Participate in the 3rd Season of STORYMIRROR SCHOOLS WRITING COMPETITION - the BIGGEST Writing Competition in India for School Students & Teachers and win a 2N/3D holiday trip from Club Mahindra
Participate in the 3rd Season of STORYMIRROR SCHOOLS WRITING COMPETITION - the BIGGEST Writing Competition in India for School Students & Teachers and win a 2N/3D holiday trip from Club Mahindra

ketaki patwardhan

Drama Crime Thriller


4.8  

ketaki patwardhan

Drama Crime Thriller


The Life of Myra - Chapter 17

The Life of Myra - Chapter 17

8 mins 775 8 mins 775

Six months later


I wake up, confused, disoriented as to where I am. But just for a few moments. The haze immediately clears and I remember I am sleeping in my bedroom, warm under my comforter.


My life from past few months flashes in front of my eyes.


I was so caught up in my own psychotic thoughts, I didn’t realize when I had stopped the medications under the influence of Saudamini, and then began plotting against Madhumita under the influence of Jigyasa.


That day, when I tried to run away after being confronted by Rishi and everyone who cares for me, it took them no time to track me down. I don’t remember that time much, its still a blurry memory, but Rishi tells me I became violent, and I had to be sedated and put in the psychiatric ward under constant observation and monitoring. He immediately started giving me the medications through an IV as I refused to eat anything, still paranoid that he was poisoning me. It took one and a half months for me to come out of that paranoid episode that had consumed me so brutally.


But I can now see how much the people around me love and care for me. Not a single day went by without Mom or Mahika visiting me. I refused to even see them in the beginning, but they persisted. Slowly I began seeing reason and logic. I began feeling comfortable with them just like old times. Anish and Madhumita visited me after two months. I was so ashamed of myself that I didn’t know how to apologize to them. But both were very understanding, and consoled me, saying they believed I am a good person, and whatever I did was due to things which weren’t in my control. Well, they are right in a way. I really had no control. I really, actually saw Saloni and Viraj. And Mayank!


But if anyone has been really patient with me, it is Rishi. It would have been easy for him to leave me after all of this unfolded. But he didn’t. He persisted in his efforts to cure me, and in his belief that I can lead a normal life.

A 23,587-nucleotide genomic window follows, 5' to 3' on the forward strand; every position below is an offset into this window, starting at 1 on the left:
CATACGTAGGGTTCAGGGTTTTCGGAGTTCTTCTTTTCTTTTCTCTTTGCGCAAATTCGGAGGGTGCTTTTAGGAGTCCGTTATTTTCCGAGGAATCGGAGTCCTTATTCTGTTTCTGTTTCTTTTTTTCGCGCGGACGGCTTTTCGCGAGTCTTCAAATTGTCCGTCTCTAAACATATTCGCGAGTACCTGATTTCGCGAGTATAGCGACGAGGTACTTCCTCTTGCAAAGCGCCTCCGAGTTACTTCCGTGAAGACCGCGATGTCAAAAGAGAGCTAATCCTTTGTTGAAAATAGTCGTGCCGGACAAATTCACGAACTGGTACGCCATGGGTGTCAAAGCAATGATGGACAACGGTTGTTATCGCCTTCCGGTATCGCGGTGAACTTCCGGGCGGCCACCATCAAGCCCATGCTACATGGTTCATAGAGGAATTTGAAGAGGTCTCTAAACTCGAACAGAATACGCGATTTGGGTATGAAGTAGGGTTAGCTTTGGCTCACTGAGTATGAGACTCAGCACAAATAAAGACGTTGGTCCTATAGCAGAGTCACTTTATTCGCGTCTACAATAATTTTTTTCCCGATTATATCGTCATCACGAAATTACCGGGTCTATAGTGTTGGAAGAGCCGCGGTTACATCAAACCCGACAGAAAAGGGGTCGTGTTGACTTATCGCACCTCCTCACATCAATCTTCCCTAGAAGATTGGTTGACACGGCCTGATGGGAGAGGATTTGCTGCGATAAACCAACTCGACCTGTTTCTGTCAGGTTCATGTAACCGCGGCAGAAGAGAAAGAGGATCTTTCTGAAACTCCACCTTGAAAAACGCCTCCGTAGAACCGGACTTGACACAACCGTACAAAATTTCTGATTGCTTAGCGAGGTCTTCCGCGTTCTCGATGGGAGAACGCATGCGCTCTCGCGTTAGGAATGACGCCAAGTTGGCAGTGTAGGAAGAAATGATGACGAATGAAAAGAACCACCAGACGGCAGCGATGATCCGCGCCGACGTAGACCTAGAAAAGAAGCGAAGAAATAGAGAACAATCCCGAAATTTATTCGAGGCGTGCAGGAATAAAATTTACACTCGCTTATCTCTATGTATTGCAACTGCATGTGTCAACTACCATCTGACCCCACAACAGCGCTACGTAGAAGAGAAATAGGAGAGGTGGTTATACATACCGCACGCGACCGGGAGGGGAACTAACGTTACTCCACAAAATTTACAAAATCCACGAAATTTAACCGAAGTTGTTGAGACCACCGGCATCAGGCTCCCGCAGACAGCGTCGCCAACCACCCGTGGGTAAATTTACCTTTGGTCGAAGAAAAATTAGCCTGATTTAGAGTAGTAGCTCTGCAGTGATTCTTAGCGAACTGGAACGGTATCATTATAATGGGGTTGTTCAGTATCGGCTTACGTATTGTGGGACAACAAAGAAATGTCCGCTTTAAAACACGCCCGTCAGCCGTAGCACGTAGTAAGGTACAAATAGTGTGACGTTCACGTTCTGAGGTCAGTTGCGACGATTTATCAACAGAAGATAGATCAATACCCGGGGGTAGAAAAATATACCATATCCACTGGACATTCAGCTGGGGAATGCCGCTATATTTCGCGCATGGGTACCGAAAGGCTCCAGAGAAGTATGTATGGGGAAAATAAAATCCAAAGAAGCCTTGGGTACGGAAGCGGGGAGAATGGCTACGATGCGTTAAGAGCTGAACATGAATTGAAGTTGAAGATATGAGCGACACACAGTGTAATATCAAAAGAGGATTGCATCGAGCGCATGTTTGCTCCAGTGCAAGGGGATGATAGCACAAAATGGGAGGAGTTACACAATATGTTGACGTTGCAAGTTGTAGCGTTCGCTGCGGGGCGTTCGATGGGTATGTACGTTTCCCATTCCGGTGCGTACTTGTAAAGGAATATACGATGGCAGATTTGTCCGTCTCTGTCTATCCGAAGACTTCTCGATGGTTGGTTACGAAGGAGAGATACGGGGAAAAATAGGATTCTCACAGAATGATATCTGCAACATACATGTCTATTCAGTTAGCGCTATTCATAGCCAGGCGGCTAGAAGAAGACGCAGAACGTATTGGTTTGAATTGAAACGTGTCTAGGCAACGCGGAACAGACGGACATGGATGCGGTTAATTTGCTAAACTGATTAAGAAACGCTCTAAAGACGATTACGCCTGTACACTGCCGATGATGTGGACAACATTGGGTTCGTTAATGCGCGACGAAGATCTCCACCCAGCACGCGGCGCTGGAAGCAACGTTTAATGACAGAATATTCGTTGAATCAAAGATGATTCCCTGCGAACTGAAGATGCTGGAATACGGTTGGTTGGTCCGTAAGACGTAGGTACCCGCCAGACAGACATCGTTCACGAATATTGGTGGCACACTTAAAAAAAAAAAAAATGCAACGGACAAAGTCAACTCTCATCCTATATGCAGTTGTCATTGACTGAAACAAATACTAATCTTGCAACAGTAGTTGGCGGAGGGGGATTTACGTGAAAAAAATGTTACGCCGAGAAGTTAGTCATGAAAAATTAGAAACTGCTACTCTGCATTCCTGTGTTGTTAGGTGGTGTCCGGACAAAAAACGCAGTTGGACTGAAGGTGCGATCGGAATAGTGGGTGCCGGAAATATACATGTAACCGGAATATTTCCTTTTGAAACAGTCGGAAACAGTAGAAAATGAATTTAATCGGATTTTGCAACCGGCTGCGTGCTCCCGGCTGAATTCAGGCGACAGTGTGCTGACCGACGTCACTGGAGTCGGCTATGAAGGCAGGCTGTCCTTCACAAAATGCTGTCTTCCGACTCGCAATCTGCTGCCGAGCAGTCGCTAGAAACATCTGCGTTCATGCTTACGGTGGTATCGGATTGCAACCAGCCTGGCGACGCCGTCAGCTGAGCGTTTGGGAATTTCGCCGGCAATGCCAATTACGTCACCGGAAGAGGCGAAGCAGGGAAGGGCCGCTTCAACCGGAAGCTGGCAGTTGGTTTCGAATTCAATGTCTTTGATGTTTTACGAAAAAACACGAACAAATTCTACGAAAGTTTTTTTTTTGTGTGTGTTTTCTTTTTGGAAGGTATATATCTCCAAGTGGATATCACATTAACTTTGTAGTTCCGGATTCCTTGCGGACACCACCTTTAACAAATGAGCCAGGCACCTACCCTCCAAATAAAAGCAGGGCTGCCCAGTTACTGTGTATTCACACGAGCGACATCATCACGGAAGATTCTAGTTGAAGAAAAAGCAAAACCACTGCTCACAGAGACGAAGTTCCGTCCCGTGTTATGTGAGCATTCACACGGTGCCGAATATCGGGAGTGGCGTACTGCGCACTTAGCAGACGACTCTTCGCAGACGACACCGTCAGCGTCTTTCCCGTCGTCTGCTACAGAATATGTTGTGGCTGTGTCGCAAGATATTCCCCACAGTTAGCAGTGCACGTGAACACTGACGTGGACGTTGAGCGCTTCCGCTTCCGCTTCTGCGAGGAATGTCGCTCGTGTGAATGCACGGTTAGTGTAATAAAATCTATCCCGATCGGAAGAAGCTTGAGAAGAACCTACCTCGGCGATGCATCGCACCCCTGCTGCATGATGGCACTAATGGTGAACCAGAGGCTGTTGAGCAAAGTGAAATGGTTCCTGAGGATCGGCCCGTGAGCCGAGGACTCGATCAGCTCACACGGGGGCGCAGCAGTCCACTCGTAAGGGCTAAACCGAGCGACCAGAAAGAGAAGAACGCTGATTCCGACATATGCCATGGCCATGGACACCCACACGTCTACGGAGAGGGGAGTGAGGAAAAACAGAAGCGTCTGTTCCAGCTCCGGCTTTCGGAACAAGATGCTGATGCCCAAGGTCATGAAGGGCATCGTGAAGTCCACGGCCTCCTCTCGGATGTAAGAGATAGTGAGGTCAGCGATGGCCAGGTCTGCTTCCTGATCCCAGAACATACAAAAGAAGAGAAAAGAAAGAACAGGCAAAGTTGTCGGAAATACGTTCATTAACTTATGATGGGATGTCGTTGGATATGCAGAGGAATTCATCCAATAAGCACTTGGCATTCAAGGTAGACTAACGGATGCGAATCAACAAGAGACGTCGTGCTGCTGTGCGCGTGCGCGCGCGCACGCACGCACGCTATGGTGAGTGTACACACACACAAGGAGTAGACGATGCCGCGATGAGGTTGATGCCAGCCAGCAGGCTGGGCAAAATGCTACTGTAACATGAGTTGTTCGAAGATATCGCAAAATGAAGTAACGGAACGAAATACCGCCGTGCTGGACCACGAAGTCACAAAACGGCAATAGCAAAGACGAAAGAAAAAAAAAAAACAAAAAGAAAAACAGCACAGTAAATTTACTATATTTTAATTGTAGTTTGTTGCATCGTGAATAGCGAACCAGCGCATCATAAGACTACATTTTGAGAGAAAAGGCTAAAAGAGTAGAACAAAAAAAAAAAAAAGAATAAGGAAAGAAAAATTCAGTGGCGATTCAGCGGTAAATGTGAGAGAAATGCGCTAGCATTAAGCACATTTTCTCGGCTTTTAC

Four months later, once I had stabilized on my medications and in complete remission, Rishi helped me get medical fitness for joining back at the hospital. Of course, after everything that happened, they cannot reinstate me as a nurse practitioner, for obvious reasons. I can’t be made in charge of someone else’s life. So I have been given the job of front desk receptionist at our hospital, and even though I miss being a nurse and serving patients, I enjoy this job. I need these normal social interactions to keep my mind busy.


Dr. Shantanu resigned from our hospital, and last heard, he and Dr. Samira have started their own clinic. Good for them, I think, but I always keep wondering if I was the reason they left our hospital. They neither came to meet me after I recovered, so it somehow feels that they hold me responsible for what happened to Dr.Samira, even though I have absolutely no memory of the same, and they haven’t forgiven me.


Rishi has been staying with me from the time I was discharged from the hospital. And he takes good care of me.


My mobile pings. It’s a text from Rishi.


'I had ECT’s lined up, so left early. See you at the hospital.'

I smile.

'Okay. See you soon', I reply.


I quickly shower and get ready. I eat the sandwich that Rishi has thoughtfully made for me, and hail an auto.


Another thing I lost, at least temporarily, along with my nurse’s license, is my driving permit. I will be given my license back only when Rishi deems me fit enough to drive on my own. So I have to go by auto.


The day is good, with the usual rush that keeps me busy, and my chattery companion Smriti not making me feel bored for even a moment.


“Excuse me?” comes a deep voice and I turn to look at the dark brown penetrating eyes looking at me questioningly.

“Yes?” I ask.

“I am Dr. Ritesh. I am looking for the Head of Medicine department, for my joining,” he says.


I don’t remember what happens next, and when I come to my senses, Smriti is shaking me by my shoulders.